Friday, June 4, 2010

M.T.A. Broke Law With Layoffs, Judge Rules by Emily B. Hager - City Room Blog -

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In the latest back-and-forth over the legality of the Metropolitan Transportation Authority’s layoffs of hundreds of subway station agents, a judge ruled Friday that the authority violated the law when it closed booths and laid off about 260 agents last month without holding public hearings.

But the judge, Saliann Scarpulla of State Supreme Court in Manhattan, did not rule on whether the authority must reopen closed booths or rehire laid-off workers, and the authority itself would not comment on whether it would, saying only that it intended to appeal the ruling and to immediately start the public-hearing process.

The authority plans to lay off more than 200 more station agents in July, as part of the effort to close a budget gap of hundreds of millions of dollars.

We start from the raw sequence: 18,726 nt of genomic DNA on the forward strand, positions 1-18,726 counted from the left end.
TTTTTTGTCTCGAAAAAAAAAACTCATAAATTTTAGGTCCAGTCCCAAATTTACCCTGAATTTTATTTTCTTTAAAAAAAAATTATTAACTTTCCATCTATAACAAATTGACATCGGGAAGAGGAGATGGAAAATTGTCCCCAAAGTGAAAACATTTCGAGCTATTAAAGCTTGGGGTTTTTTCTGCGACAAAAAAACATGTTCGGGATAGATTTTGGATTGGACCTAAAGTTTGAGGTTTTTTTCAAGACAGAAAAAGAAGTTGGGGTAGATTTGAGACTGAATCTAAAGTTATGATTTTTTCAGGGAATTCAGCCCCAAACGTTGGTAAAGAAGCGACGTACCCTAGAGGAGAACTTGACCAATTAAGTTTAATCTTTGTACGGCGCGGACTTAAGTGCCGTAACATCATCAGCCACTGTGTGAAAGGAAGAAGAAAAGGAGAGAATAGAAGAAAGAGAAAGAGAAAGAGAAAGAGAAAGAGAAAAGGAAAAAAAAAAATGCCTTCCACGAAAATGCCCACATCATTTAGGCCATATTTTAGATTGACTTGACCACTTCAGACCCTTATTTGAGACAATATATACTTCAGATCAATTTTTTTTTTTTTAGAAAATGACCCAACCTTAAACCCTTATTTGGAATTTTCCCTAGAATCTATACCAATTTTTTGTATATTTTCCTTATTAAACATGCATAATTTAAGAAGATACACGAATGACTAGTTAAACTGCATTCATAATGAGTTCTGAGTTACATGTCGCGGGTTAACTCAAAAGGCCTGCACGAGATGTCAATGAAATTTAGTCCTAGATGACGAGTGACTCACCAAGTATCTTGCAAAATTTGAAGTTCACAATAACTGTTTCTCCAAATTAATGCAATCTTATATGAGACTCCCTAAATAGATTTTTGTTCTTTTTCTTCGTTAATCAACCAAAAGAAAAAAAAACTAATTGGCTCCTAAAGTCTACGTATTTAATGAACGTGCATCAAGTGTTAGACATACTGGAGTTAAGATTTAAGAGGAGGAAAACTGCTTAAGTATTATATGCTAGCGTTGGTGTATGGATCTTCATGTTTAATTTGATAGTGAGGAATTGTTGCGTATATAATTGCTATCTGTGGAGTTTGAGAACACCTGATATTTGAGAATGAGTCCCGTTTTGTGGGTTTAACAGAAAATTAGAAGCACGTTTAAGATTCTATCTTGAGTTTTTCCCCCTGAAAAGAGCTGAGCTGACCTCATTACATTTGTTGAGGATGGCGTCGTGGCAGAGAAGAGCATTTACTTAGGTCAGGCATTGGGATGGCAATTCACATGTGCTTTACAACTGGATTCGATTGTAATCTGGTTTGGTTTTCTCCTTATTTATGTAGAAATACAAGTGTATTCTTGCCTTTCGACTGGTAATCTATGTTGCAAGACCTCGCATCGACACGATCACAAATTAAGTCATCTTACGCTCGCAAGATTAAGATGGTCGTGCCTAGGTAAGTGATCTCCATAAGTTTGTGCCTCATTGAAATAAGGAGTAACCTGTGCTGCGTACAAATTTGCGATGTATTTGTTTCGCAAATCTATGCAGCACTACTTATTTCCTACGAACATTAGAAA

Justice Scarpulla ruled Friday that the authority had not followed New York Public Authorities Law 1205, which states that a “complete or partial closing of a passenger station” can occur “only after a public hearing,” provided it is not for emergency reasons or repairs.

The union representing station agents, Transit Workers Union Local 100, called the judge’s decision “a major victory for safety and security in our subways.”

The union and Acorn, a community organizing group, had sued to block the layoffs, arguing that eliminating station agents put the public at risk to acts of crime, terrorism and not having help in place in the case of a medical emergency.

“This a safety issue for us,” said Bertha Lewis, Acorn’s chief executive.

A spokesman for the authority, Aaron Donovan, said in a statement, “The M.T.A. is disappointed in today’s ruling that we cannot proceed with slated subway booth and kiosk closures without repeating the public hearing process.”

Last month, when the authority was about to lay off nearly 500 agents, another State Supreme Court justice issued a last-minute stay blocking the layoffs. A few days afterward, the authority moved ahead and laid off 260 agents who worked in customer-assistance booths rather than sales booths, saying that the customer-assistance agents were not covered by the stay.